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a Standard error
For 4 and 7℃, the antimicrobial effect of NaNO 2 on Pseudomonas spp. growth slightly increased to 1% NaCl, but the antimicrobial effect dramatically increased to 1.25% NaCl ( Figs. 1 and 2 ). This result indicates that the obvious antimicrobial effect of NaNO 2 to inhibit Pseudomonas spp. growth can be found in high NaCl concentration (>1.25% NaCl). In addition, the combination effect of NaCl and NaNO 2 on the inhibition of Pseudomonas spp. growth was also observed at 10, 12, and 15℃ (data not shown). According to these results, it is suggested that NaCl concentration of ready-to-eat meat products should be at a certain level to have the obvious antimicrobial effect of NaNO 2 on Pseudomonas spp. growth. This is proven by the result from Fig. 3 , showing that the difference of growth probability among NaNO 2 concentrations became more obvious as NaCl concentration increased. Similarly, a study by Pelroy . (1994) also showed that the concentration-dependent antimicrobial effect of NaNO 2 on L. monocytogenes in cold-processed salmon in high NaCl concentrations when stored at 5 and 10℃. Shahamat . (1980 ) and Buchanan . (1989) examined the antimicrobial effects of NaNO 2 on L. monocytogenes and suggested that the antilisterial effect is improved with NaCl and other factor such as pH, and temperature. Hence, Allaker . (2001) suggested that even though the specific inhibitory modes of nitrite are not well clarified, its antimicrobial effectiveness depends on several factors including salt concentration, pH, reductants, iron content, and others.
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Growth/no-growth interfaces of Pseudomonas spp. at 4℃ with respect to NaNO2 concentration and storage time as a function of NaCl levels at growth probabilities of 0.1 (left line), 0.5 (middle line), and 0.9 (right line); no growth: ○, growth: ●, 50% growth: △.
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Growth/no-growth interfaces of Pseudomonas spp. at 7℃ with respect to NaNO2 concentration and storage time as a function of NaCl levels at growth probabilities of 0.1 (left line), 0.5 (middle line), and 0.9 (right line); no growth: ○, growth: ●, 50% growth: △.
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Probabilities of Pseudomonas spp. at different levels of NaCl and NaNO2 when stored at 15℃.
The concordance index was used in order to measure the goodness of fit in the developed probabilistic model. The concordance index indicated the degree of agreement between the observations and calculated probabilities. In this study, the concordance index was 94.5-98.1%, while the discordance was 1.9-5.3%, depending on the storage temperature (data not shown).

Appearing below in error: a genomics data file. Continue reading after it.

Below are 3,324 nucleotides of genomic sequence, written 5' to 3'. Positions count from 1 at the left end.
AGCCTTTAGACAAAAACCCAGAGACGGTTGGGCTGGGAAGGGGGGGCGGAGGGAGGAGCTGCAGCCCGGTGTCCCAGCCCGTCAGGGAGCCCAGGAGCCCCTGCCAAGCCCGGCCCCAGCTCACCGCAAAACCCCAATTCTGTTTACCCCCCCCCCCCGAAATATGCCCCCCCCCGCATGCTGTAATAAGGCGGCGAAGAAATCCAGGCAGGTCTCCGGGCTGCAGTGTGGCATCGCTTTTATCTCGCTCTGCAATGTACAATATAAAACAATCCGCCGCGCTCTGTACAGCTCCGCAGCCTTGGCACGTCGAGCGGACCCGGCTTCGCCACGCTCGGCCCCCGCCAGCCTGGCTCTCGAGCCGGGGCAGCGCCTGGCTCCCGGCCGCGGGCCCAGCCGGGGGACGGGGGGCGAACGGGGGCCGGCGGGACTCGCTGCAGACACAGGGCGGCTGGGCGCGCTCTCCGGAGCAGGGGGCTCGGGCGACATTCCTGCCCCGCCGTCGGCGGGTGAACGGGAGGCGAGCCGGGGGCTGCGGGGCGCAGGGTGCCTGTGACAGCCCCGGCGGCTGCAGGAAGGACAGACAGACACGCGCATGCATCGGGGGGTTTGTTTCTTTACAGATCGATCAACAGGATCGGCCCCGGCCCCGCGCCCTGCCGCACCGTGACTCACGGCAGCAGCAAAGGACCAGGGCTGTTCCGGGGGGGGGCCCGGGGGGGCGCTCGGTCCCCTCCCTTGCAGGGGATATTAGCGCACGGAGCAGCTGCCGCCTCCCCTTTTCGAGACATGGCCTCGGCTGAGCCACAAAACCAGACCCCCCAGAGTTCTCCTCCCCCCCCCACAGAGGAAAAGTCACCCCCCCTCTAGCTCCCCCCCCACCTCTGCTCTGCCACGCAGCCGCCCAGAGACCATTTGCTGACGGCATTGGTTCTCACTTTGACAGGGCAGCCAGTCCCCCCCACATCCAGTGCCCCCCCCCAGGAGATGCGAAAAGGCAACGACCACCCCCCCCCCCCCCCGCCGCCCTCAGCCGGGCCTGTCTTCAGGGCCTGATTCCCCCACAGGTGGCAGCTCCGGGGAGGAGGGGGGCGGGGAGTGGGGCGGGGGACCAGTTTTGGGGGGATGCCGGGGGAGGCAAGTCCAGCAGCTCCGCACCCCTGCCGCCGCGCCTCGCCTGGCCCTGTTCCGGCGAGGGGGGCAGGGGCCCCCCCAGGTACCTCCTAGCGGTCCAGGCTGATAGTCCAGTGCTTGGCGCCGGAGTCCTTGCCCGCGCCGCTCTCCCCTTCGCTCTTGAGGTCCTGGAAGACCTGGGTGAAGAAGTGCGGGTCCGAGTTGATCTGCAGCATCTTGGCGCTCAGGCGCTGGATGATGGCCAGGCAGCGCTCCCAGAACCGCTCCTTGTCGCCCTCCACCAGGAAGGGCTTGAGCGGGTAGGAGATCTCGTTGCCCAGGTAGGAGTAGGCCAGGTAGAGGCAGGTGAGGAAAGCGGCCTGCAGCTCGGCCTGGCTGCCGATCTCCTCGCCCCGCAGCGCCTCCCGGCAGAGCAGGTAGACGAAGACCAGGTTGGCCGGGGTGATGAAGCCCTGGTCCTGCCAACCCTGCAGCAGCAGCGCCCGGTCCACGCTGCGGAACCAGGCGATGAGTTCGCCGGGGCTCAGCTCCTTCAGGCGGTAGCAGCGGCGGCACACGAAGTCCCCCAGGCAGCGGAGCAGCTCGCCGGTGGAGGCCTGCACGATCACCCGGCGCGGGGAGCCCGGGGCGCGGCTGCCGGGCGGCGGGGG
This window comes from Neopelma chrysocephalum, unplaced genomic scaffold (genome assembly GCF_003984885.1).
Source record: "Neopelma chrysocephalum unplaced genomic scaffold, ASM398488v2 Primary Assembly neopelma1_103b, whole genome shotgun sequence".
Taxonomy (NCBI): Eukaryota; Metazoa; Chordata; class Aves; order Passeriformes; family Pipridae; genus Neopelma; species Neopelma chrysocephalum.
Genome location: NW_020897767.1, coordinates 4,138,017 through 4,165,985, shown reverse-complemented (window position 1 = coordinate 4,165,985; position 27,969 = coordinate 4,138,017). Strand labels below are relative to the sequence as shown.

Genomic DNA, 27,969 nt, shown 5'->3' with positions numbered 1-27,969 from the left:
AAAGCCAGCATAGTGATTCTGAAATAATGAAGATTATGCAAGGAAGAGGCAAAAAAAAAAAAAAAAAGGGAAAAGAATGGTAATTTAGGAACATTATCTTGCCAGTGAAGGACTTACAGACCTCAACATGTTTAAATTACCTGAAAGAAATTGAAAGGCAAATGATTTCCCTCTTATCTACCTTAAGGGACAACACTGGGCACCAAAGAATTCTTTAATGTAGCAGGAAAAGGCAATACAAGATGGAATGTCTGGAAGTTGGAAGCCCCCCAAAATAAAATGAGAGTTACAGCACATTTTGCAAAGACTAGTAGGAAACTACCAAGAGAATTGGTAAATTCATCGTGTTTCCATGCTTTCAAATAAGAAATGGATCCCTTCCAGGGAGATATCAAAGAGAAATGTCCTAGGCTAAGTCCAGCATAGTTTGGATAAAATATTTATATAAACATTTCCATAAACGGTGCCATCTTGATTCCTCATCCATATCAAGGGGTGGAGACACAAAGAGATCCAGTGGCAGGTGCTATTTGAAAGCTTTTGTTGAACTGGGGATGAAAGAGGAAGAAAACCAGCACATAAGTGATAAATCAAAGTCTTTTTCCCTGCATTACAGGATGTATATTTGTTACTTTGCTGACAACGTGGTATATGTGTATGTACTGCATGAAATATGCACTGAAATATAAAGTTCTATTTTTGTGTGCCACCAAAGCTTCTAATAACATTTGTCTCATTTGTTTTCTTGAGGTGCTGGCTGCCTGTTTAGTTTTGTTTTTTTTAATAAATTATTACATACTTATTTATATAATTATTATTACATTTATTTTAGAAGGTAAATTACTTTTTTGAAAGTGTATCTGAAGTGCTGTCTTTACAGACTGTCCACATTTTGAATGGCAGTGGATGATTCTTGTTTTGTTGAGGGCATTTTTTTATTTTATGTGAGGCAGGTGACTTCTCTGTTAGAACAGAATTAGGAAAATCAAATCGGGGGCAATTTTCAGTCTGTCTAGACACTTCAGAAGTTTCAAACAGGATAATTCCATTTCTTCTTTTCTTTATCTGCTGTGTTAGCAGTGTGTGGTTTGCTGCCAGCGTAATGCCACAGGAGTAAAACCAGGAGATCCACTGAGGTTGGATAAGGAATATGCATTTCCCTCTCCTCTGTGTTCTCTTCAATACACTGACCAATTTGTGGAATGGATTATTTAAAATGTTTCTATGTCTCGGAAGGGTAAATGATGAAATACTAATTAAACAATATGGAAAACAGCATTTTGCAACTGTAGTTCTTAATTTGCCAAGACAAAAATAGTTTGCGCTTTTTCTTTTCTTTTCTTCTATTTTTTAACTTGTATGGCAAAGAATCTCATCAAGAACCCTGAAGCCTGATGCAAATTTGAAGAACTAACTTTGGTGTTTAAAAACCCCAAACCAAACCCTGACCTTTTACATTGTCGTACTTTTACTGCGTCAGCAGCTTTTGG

To evaluate the performance of the developed probabilistic models in this study, the model performance was assessed with the observed data. The predicted GI times calculated by the estimates of the parameters listed in Table 1 at the probability level of 0.5 were then compared to the predicted GI times ( Table 2 ). A growth more than 1-log scale was considered ‘growth’. The developments of the growth/no growth model were compared with the observed growth data. The predicted GI times were generally overestimated when compared to the observed values by 58.2±17.5% to 79.4±11%. This result indicates that Pseudomonas spp. initiated to grow earlier in frankfurter and bacon than in broth media by 58.2-79.4%. Over-prediction percentages were 79.4±11% (4℃), 66.4±14.6% (7℃), 58.2±17.5% (12℃), and 68.2±2.1% (15℃) ( Table 2 ). In our study, the broth media became turbid, when Pseudomonas spp. grew up to approximately 5-6 Log CFU/mL, and at the point, Pseudomonas spp. growth was determined. However, data from ready-to-eat meats were considered as “growth” if a growth greater than 1-log was observed. Because of this reason, there was a difference between the predicted data and the observed data. Therefore, decreased GI time by 58.2 to 79.4 % compared to the predicted GI time from developed probabilistic model should be applied for real processed meat products such as frankfurters and bacon.
Comparison of observed and predicted growth initiation (GI) time ofPseudomonasspp. at various concentrations of NaCl and NaNO2
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aadded NaNO2 level bPercentage (%) = (the observed data/the predicted data)×100; values are means±standard errors.
In conclusion, the probabilistic models developed in this study can be used to calculate the GI times of Pseudomonas spp. in frankfurters and bacon as a function of NaCl and NaNO 2 concentrations, considering the over-prediction percentage, and thus, the probabilistic models can be useful in controlling bacterial spoilage in the processed meats by Pseudomonas spp.
Acknowledgements
This work was carried out with the support of “Cooperative Research Program for Agriculture Science & Technology Development (Project No. PJ009237)” Rural Development Administration, Republic of Korea.